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Honda GL1000 Gold Wing Cafe Racer

Gold Wing cafe racer. Four words that you don’t normally expect to read in the same sentence but that’s the thing with motorbikes, cafe racers even more so, it’s all about the individual, their tastes and desires.

Richard, the owner and builder of the bike you see here, caught the cafe racer bug when he glimpsed a Rickman Honda whilst working at his local Honda dealership. In the mid ’70s, Richard could be found tooling around Florida on his old Harley Davidson Panhead but his head had been turned by the Japanese in-line fours that were making headlines at that time and he always figured that, when the time  was right, he’d have one and give it the cafe racer treatment. In 1975, when the Honda GL1000 Gold Wing launched, Richard had a crafty “test drive” on the firm’s demonstrator and was blown away. This was the bike that he would one day use as the basis of his cafe racer.

One day turned out to be forty years later when in 2015 he located the ideal donor bike, a 1976 model in Sulphur Yellow with 22,000 miles on the clock.

1976 Honda GL1000 Gold Wing in Sulphur Yellow

1976 Honda GL1000 Gold Wing in Sulphur Yellow

Whilst it doesn’t look too shabby here, Richard tells us that:

“Several years of neglect had the brake calipers all stuck and binding, and the carbs and fuel system pretty well gummed up from ethanol laden fuel that was years old. The frame, paint and chrome was showing its age. The tires were rock hard Dunlop TT-100 that were date coded 1979!”

Frame and cycle parts

First off, Richard pulled everything apart and then the frame, swing-arm, centre and side stands, brackets, rims and hubs, brake calliper brackets and bodies, yokes/triple trees, fork sliders, headlight and gauge shells/buckets, upper pod frame, air box, fuel tank and front mudguard/fender were all sent off to be powder-coated gloss black. On reassembly, the wheel and head bearings were replaced with new items. The standard handlebars were replaced with a Shorty superbike design to which Richard fitted new switchgear.

All three brake discs (rotors) were surface ground and drilled to lighten. The callipers were stripped, rebuilt and painted red to complement the bodywork. All fasteners, wherever possible, were replaced with polished stainless socket heads.

Engine

The heads were removed and treated to new valves, springs, seals and a three angle valve job. The engine valve covers, belt guards and carburettor trim were wrinkle powder-coated, and a full set of polished stainless socket head screws were installed to the matt-black engine block. A spin-on oil filter conversion was fitted to the engine which accepts Richard’s preferred WIX filters.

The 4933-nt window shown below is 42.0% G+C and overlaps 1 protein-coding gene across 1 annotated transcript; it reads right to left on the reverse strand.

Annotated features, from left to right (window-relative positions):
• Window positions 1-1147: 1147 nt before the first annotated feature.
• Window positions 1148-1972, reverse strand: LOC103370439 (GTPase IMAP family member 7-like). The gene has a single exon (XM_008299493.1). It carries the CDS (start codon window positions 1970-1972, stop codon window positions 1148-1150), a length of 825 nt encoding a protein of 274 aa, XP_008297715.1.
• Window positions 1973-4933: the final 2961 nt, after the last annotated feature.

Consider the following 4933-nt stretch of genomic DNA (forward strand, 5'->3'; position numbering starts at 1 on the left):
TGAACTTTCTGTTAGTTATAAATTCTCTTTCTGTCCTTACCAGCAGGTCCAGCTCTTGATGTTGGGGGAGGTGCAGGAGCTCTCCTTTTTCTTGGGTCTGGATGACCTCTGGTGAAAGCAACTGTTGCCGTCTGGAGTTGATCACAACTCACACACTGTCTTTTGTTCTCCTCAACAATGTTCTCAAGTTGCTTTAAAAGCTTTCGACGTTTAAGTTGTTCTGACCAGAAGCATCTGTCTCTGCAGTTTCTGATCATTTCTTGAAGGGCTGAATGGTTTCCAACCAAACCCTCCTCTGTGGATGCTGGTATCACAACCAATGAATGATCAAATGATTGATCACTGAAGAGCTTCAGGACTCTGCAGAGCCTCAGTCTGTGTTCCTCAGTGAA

Powder-coated frame and wrinkle-coated engine covers

Powder-coated frame and wrinkle-coated engine covers

The carburettor assembly was professionally re-built by 0ldSchoolCarbs in San Jose, California who fully dismantled and then reassembled it with refinished/re-plated parts and properly re-jetted the carburettors to cure the off-idle stumble early Gold Wings are known for.

Carburettor assembly

Carburettor assembly – back from OldSchoolCarbs

The original exhaust headers were replaced with a set from 1978 model fitted with 1.75″ outlet stubs to accept the 24″ reverse megaphone silencers (mufflers).

Reverse megaphone silencers

Bodywork

The seat is a custom fibreglass design with foam pad and pleated cover. The paint is clear over base Audi Brilliant Red. The rear mudguard was removed and not replaced (natch) whilst the front item was replaced with a lighter and shorter after market version.Picture of the finished motorcycle

Picture of the finished motorcycle

Top tip

Richard revitalized all of the rubber components by boiling them in water with wintergreen oil for 2 hours. They came out as pliable as the day they were new with an added bonus – they smelled minty fresh!

What are you waiting for?

If you would like to see the fruits of your labours on this site, submit your details and we’ll be in touch.

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